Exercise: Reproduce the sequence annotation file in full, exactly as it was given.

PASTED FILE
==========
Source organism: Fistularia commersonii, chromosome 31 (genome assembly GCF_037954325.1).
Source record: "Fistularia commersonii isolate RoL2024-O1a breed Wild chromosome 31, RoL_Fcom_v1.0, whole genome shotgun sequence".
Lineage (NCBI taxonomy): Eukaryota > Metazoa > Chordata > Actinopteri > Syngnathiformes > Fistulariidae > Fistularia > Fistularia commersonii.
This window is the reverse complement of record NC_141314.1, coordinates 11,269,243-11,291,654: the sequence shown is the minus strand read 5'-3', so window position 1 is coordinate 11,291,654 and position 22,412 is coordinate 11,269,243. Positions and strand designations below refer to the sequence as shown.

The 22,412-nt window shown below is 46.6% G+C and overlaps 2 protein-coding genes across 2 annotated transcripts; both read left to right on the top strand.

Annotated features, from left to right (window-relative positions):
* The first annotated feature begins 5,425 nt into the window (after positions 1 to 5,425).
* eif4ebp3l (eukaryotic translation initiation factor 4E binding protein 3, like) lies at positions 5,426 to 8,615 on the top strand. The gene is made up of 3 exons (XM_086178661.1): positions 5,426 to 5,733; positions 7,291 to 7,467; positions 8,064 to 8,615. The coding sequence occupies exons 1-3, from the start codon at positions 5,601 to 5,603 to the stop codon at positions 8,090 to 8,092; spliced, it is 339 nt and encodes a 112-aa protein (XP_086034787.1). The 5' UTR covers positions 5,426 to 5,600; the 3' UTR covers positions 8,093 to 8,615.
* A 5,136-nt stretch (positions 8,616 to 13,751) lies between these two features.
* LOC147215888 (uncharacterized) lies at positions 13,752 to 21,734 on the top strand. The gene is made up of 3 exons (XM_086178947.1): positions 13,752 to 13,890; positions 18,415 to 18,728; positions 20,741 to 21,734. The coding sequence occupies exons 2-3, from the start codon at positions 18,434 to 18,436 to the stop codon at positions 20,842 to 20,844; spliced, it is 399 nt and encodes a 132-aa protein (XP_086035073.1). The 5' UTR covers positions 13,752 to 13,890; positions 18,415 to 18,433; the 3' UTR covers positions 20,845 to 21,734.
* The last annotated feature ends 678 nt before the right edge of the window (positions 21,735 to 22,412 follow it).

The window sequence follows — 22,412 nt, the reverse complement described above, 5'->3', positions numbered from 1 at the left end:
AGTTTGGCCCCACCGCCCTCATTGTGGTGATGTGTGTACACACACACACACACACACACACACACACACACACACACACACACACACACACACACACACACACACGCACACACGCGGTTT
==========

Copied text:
Source organism: Fistularia commersonii, chromosome 31 (genome assembly GCF_037954325.1).
Source record: "Fistularia commersonii isolate RoL2024-O1a breed Wild chromosome 31, RoL_Fcom_v1.0, whole genome shotgun sequence".
Lineage (NCBI taxonomy): Eukaryota > Metazoa > Chordata > Actinopteri > Syngnathiformes > Fistulariidae > Fistularia > Fistularia commersonii.
This window is the reverse complement of record NC_141314.1, coordinates 11,269,243-11,291,654: the sequence shown is the minus strand read 5'-3', so window position 1 is coordinate 11,291,654 and position 22,412 is coordinate 11,269,243. Positions and strand designations below refer to the sequence as shown.

The 22,412-nt window shown below is 46.6% G+C and overlaps 2 protein-coding genes across 2 annotated transcripts; both read left to right on the top strand.

Annotated features, from left to right (window-relative positions):
* The first annotated feature begins 5,425 nt into the window (after positions 1 to 5,425).
* eif4ebp3l (eukaryotic translation initiation factor 4E binding protein 3, like) lies at positions 5,426 to 8,615 on the top strand. The gene is made up of 3 exons (XM_086178661.1): positions 5,426 to 5,733; positions 7,291 to 7,467; positions 8,064 to 8,615. The coding sequence occupies exons 1-3, from the start codon at positions 5,601 to 5,603 to the stop codon at positions 8,090 to 8,092; spliced, it is 339 nt and encodes a 112-aa protein (XP_086034787.1). The 5' UTR covers positions 5,426 to 5,600; the 3' UTR covers positions 8,093 to 8,615.
* A 5,136-nt stretch (positions 8,616 to 13,751) lies between these two features.
* LOC147215888 (uncharacterized) lies at positions 13,752 to 21,734 on the top strand. The gene is made up of 3 exons (XM_086178947.1): positions 13,752 to 13,890; positions 18,415 to 18,728; positions 20,741 to 21,734. The coding sequence occupies exons 2-3, from the start codon at positions 18,434 to 18,436 to the stop codon at positions 20,842 to 20,844; spliced, it is 399 nt and encodes a 132-aa protein (XP_086035073.1). The 5' UTR covers positions 13,752 to 13,890; positions 18,415 to 18,433; the 3' UTR covers positions 20,845 to 21,734.
* The last annotated feature ends 678 nt before the right edge of the window (positions 21,735 to 22,412 follow it).

The window sequence follows — 22,412 nt, the reverse complement described above, 5'->3', positions numbered from 1 at the left end:
AGTTTGGCCCCACCGCCCTCATTGTGGTGATGTGTGTACACACACACACACACACACACACACACACACACACACACACACACACACACACACACACACACACACGCACACACGCGGTTT